Late start this morning. Recovering.
My good friend Alan recruited me to road test a section of his next walk, from Harlech to Rhydycroesau, which as the name suggests is a village in Shropshire, just.
It seems no one has worked out a walk across Wales, from the west coast to the English border, taking in the Berwyns. I now know why.
As a GP Alan has plenty of time on his hands and to fill in his days he studies OS maps discovering footpaths and rights of way which no one has exercised for centuries.
And so to cross the Berwyns it meant a 22 mile hike from Bala to a little known but beautiful village with (to me) the unpronounceable name, Llanarmon Dyffryn Ceiriog.
It wasn’t easy, not least with footpaths clearly visible on the map but totally non-existent on the ground. At times we had to use compass settings.
For Alan is a pioneer, he relishes the challenge of finding new ways, discovering new paths. Myself, I like little yellow men on posts, clearly visible from 100m, showing me which way to go at every turn:
I am an Anglican.
The apostle Paul too was a pioneer. He tells the church in Rome: “It has always been my ambition to preach the gospel where Christ was not known, so that I would not be building on someone else’s foundation.”
(Romans 15:20). He then goes on to give a whole list of places, like faraway Spain, where he intends to travel with the good news of Jesus.
And pioneers take risks. At one stage, soon after leaving Bala, we lost three miles by taking the wrong stream. But it is so easy to place safe and stay with the well-worn paths, even if it means missing the incredible view – which no English person has ever seen – looking down the Ceiriog (I think) valley from the Berwyn ridge.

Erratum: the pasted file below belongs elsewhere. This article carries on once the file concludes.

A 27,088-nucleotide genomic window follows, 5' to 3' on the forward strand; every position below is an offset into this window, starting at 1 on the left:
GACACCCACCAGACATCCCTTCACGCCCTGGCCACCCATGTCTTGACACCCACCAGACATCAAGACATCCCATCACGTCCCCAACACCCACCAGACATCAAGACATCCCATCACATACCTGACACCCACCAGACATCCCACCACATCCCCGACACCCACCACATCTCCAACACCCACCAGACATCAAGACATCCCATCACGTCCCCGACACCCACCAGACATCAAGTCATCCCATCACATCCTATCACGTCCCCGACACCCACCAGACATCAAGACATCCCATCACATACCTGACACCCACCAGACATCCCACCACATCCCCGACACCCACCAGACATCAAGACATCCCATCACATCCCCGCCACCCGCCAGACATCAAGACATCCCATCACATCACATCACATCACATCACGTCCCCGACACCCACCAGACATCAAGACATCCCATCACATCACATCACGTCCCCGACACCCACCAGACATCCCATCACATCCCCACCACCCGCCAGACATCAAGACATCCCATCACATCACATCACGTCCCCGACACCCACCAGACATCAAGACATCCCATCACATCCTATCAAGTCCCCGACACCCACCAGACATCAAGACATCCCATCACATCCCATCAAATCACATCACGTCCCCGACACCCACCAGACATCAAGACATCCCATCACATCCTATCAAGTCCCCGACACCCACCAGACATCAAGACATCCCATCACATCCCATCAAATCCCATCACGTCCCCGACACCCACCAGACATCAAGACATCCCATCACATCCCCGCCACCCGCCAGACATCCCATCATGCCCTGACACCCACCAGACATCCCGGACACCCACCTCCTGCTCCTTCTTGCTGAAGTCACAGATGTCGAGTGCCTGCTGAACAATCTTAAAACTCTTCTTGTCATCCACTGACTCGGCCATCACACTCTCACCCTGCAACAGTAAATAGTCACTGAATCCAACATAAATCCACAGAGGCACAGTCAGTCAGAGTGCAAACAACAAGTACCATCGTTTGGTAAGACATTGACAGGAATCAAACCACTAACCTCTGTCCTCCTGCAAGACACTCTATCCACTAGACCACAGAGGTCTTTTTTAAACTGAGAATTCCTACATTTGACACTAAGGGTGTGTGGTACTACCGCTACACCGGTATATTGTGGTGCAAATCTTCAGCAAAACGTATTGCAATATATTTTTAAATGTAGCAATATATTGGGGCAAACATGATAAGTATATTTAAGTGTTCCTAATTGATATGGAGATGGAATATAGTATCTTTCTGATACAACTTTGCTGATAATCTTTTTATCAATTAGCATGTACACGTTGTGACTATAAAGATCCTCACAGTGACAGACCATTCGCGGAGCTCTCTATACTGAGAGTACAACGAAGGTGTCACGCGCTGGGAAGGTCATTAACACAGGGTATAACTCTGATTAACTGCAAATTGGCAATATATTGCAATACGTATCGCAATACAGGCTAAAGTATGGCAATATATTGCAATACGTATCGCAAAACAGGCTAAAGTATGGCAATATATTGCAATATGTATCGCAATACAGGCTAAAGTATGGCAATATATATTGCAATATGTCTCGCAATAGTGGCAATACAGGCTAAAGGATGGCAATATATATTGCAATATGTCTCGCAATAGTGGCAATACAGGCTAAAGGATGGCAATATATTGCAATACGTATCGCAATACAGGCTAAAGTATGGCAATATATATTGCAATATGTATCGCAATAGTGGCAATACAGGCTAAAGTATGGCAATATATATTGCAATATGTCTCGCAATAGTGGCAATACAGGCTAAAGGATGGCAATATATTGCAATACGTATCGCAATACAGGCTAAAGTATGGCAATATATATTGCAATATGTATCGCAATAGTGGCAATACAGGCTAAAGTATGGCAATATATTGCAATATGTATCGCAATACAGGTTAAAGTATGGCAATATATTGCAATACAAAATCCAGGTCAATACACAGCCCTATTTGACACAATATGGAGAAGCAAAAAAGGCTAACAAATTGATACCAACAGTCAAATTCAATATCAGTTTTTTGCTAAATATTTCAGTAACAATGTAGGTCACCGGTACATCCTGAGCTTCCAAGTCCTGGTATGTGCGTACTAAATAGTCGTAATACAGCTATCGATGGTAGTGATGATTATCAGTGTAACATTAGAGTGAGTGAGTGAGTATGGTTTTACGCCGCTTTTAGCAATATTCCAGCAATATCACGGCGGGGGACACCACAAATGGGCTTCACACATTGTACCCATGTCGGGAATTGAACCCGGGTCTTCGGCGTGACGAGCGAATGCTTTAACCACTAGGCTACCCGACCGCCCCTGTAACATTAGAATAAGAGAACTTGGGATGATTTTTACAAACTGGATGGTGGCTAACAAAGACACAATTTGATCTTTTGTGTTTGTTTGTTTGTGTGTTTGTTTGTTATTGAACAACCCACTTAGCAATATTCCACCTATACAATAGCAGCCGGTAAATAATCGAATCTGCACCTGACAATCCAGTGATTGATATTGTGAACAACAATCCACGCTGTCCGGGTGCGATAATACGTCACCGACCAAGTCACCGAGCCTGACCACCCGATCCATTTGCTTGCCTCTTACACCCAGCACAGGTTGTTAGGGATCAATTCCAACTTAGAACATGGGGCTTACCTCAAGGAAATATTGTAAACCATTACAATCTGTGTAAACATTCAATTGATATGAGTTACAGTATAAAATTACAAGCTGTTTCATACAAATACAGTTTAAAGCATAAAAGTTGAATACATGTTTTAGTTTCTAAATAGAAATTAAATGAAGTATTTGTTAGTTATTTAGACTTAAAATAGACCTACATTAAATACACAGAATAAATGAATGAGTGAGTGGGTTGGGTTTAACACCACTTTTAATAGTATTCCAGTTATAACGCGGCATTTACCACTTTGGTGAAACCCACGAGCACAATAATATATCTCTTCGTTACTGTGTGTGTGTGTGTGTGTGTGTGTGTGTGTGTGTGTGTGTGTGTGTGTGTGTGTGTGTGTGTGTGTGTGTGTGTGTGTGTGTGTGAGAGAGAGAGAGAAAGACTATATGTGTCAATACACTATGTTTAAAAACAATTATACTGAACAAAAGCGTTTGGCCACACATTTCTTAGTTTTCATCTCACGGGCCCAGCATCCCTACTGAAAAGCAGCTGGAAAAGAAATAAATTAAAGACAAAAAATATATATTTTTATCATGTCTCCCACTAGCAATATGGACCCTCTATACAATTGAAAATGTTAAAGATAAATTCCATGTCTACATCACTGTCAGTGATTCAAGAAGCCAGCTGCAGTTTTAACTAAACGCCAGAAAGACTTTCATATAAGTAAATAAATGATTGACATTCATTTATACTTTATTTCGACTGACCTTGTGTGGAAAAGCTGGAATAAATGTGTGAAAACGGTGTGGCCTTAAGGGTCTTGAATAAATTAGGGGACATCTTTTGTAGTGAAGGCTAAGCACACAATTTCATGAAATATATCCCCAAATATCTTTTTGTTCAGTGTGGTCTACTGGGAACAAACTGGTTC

The good news is that the Church of England, formally since 2007, is now committed to pioneer ministry, discovering new paths and vistas for the sake of the Gospel. And like my friend, Alan prepared to travel through unknown territory.
This is part of the Fresh Expressions movement, which realises that Jesus often will send us on journeys where there are no little yellow men on posters at key points to point the right path.
For pioneering is very much a way of thinking, to set out into the unknown – something most of us find unsettling. It is so easy to yearn for the familiar and much-travelled paths, even though we are now living in a new, very different world than the one I grew up with over half-a-century ago.
And risk taking will always mean making mistakes and sometimes having to back track. That’s what happens.
This is why at Christ Church we aim to develop an entrepreneurial culture for the sake of the Gospel, so that the default answer is always “Yes – go for it!”.
So when Alan emailed me some weeks back suggesting we try out this walk, I knew what it meant – trudging through territory wondering if I would ever see any sign of civilisation, going up the wrong valley, wondering “What’s that mountain doing there where it shouldn’t be?”
And yes, we arrived at Llanarmon Dyffryn Ceiriog, just as darkness was falling, three hours late.
But there is a sense of adventure, something which our hearts long for. Many years ago I read Paul Tournier’s remarkable book, “The Adventure of Living” – I can see it now, up there on the top shelf.
Tournier argues that God has made each of us with the need for adventure. So he observes: “To live a life directed by God is to live a life of adventure.”
This need it is inherent in each human being because we are made in the image of the God of adventure, who risks all in coming to us as one of us.
So what adventure is God calling you to take? Nothing could be more exhilarating, more risky, more unsettling than those two words spoken to each of us by Jesus: “Follow me.”